Jabra Stone2 Bluetooth headset review

The Jabra Stone2 is a slick-looking Bluetooth headset with a portable, pebble-shaped charging dock. The Stone2 follows closely in the design footsteps of its predecessor, leaning towards a subtle, classy, and unique form factor. 

I was particularly happy with how volume control was handled through a touch-sensitive layer on the face of the headset itself; just glide your finger up or down in order to adjust. Volume on music doesn’t go very high, even with it cranked up all the way on the device, but call volume is excellent.


The Jabra Stone2 is unabashedly fashion-focused, and it’s not a stretch to say the device’s entire design revolves around how it looks. Although the Stone2 looks great from the profile, it still looks a little chunky when looking at someone face-on; it would be nice if it was designed to include a little swooshiness on the front to mask where the earpeice enters.

One major knock against the Jabra Stone2’s design is that it exclusively fits the right ear. This can be a big problem if habit or necessity would put a Bluetooth headset on your left ear.There are black and white variants available, which covers the broad strokes. Some Bluetooth headsets offer interchangeable faceplates, and I would imagine a fashion-focused device would do the same (though it might ruin the seamlessness of the headset in its docked position.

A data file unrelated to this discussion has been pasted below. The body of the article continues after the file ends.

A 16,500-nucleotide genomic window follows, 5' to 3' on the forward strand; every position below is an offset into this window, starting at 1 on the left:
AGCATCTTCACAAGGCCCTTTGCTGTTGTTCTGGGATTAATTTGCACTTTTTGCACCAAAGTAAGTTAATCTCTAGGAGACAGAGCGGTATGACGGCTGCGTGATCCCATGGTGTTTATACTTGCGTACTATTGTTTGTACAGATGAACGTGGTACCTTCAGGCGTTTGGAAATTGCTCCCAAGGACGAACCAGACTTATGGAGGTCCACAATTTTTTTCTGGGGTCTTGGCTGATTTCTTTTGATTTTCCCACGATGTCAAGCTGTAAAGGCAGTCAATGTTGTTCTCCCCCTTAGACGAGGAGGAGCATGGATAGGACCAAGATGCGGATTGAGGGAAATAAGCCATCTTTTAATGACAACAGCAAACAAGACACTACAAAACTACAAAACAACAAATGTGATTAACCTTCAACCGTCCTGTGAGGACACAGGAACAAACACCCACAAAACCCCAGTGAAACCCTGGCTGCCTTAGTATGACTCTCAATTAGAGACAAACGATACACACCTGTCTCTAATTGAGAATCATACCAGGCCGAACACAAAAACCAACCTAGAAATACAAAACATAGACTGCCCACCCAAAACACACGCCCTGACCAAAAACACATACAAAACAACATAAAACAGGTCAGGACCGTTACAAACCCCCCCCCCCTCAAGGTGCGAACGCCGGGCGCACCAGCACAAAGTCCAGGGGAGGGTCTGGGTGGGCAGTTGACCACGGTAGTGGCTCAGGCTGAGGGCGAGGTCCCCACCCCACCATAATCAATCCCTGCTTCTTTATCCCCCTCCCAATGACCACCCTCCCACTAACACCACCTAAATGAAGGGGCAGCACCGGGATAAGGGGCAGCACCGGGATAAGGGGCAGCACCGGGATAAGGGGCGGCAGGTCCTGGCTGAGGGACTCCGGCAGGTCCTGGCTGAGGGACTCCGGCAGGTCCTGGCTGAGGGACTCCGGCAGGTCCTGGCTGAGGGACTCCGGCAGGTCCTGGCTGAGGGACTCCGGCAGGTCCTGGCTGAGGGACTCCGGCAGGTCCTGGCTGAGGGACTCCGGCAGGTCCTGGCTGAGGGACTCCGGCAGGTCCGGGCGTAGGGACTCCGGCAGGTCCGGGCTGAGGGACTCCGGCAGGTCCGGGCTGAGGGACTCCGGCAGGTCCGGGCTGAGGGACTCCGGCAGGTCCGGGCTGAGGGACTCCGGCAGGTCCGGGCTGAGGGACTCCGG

Audio quality for calls is decent, though not great. Despite hosting a secondary noise-cancelling headphone, it still picked up a fair bit of moderate wind and traffic noise. Still, there are a few solid call functions available, such as a pleasant-sounding automated voice that relays who’s calling, as well as voice-activated answering or ignoring of calls.

A single click on the headset when not in call provides battery level information, rather than pausing or playing music as you might expect. All of the other functions are par for course, though; tap to end call, double-tap to redial the last number, long press to initiate voice actions, and extra-long press to shut down. The Jabra Stone2 also communicates perfectly well with various apps, including GPS navigation and Vlingo.

The Stone2’s dock holds 8 hours of charge, while the headset handles 2 hours on its own. The device smartly shuts down and charges when docked, and turns and answers a call as soon as it’s popped out. For those prone to using Bluetooth headsets all day long, this constant docking and undocking might not be ideal, but for casual users, it’s nice having somewhere secure and useful to stow away the headset when not in use. The dock has charge indicator lights, a microUSB port, a lanyard loop, and a little rubber nub to provide some grip when resting on a surface.


  • Extremely stylish design
  • Smart and useful docking mechanism


  • Lack of music control
  • Limited battery life

Bottom line

The Jabra Stone2 is, if nothing else, a very good-looking Bluetooth headset. The way it handles volume control and offers voice-activated call answering/dropping is very slick, but without a deeper control scheme or longer battery life, it’s hard to recommend this headset to those that spend a lot of time on the phone. Those that are interested in looking cool and only need to have a Bluetooth headset on hand occasionally will definitely be happy with the Jabra Stone2.